One of the common claims made by opponents of the individual mandate is that it is “unprecedented” — and therefore constitutionally suspect — for Congress to use the Commerce Clause power to mandate the purchase of a product. Never in United States history has Congress interfered so much with personal freedom so as to mandate the purchase of a product. If Congress can do this, the thinking runs, then individual freedom is lost because there are no limits on what other statist things the federal government can do. As a result, approving the mandate would enable unprecedented statism: If the federal government can cross this line, it can cross any line.
That’s the narrative. At the risk of ticking off my fellow libertarians even more than I have already, however, I wonder if this narrative is somewhat backwards.
Here’s my thinking. The basic goal of the Affordable Care Act is to make sure everyone has health care insurance. In the 1960s, Great Society era, that goal would have been satisfied by establishing a government monopoly that forced government insurance on everyone. Consider the Medicare program, which was first established in 1965. Under Medicare, the federal government automatically provides health insurance to those 65 or older. The program is paid for with taxes paid by the country’s employees, most of whom are under 65, who must pay a 2.9% payroll tax.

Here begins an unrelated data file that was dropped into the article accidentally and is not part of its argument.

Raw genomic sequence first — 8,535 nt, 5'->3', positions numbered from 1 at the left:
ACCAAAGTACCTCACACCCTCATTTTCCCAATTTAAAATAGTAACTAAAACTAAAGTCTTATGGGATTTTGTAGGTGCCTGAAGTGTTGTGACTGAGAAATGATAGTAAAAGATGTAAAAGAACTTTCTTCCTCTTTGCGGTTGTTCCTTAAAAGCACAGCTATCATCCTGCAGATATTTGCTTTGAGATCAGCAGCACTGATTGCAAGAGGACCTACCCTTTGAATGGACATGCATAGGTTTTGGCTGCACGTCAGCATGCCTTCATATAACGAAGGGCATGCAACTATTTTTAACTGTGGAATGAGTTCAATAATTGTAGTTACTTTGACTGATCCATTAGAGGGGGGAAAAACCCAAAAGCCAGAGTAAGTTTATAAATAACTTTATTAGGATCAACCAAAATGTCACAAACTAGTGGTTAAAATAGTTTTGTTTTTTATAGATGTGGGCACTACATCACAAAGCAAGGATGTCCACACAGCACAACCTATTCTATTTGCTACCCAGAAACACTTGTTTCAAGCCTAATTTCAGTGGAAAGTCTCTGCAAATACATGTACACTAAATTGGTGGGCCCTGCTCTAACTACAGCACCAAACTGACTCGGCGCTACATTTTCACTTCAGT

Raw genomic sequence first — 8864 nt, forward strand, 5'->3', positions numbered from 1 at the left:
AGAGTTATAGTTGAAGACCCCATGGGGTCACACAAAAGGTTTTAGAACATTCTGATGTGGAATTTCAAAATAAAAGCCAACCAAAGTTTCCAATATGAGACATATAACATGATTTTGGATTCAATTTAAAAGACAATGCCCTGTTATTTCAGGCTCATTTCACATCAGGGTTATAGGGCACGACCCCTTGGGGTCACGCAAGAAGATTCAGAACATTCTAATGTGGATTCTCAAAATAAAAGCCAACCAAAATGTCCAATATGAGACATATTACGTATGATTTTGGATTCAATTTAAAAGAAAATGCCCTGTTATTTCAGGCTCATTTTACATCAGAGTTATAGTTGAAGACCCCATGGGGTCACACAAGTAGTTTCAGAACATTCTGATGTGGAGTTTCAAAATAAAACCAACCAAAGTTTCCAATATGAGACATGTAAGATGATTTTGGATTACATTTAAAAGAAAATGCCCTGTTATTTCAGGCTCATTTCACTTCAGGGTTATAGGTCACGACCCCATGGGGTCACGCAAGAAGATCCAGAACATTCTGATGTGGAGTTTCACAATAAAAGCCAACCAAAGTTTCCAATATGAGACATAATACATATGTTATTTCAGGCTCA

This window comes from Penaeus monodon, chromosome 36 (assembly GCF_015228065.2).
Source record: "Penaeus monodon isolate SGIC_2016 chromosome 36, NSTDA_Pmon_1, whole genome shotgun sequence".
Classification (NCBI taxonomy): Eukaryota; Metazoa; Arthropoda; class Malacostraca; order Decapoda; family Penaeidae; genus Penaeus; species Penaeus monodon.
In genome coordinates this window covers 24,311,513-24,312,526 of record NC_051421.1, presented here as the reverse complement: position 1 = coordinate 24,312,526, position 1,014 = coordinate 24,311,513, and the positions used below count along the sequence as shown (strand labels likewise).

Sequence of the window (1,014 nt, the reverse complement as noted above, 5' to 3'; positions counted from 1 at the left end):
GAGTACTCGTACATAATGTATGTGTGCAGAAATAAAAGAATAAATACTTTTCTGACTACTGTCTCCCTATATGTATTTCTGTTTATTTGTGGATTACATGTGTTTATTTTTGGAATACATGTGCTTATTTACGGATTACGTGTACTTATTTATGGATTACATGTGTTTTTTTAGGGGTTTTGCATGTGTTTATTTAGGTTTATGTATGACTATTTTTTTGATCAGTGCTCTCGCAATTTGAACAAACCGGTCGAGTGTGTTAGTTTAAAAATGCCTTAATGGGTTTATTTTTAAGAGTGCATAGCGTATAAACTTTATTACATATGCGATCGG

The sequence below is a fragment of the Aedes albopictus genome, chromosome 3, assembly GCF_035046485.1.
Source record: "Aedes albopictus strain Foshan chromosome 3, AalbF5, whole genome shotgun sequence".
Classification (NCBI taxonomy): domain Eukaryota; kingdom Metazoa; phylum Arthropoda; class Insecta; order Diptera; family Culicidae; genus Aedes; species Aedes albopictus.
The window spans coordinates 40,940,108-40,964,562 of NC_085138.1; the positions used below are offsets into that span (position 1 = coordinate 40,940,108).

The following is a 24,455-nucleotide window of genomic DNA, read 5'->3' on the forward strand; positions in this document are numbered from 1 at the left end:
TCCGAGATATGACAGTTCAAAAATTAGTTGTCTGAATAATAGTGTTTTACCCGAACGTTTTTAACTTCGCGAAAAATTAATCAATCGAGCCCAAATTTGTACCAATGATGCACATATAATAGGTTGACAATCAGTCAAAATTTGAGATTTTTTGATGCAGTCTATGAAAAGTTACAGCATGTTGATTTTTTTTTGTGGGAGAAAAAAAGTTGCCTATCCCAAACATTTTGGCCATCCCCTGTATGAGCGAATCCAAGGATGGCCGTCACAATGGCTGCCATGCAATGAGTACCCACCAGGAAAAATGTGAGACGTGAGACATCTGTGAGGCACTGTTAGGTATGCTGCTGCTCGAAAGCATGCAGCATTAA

The 1960s Great-Society way to establish health care for everyone would have been to extend Medicare so that it applies to everyone. The payroll tax would have been increased, and insurance would have been provided to everyone under a uniform plan run by the federal Government. Throughout the debate over health care, first in the Clinton years and later with the Obama administration, the 1960s Great Society model was in play at times under the rubric of the “single-payer model.” That’s what those on the left wanted in the current health care debate.
Pretty much everyone agrees that a single-payer government monopoly paid for out of payroll taxes would be constitutional. It’s the old big-government way of doing things, and is certainly not “unprecedented.” It’s old news. So if the Affordable Care Act had been based on that model, there would be no challenge to its constitutionality.
Now enter the individual mandate. In the health care debates, an individual mandate was considered a more market-oriented alternative to the single-payer model. As far back as 1992, the idea was pitched by the Heritage Foundation as the Heritage Consumer Choice Health Plan. It was then enacted in Massachusetts in 2006 under Republican Governor Mitt Romney. The basic idea is to reject a one-size-fits-all method of government control and to instead continue to allow private companies to offer health care plans, with the catch that everyone who can afford health care must buy it.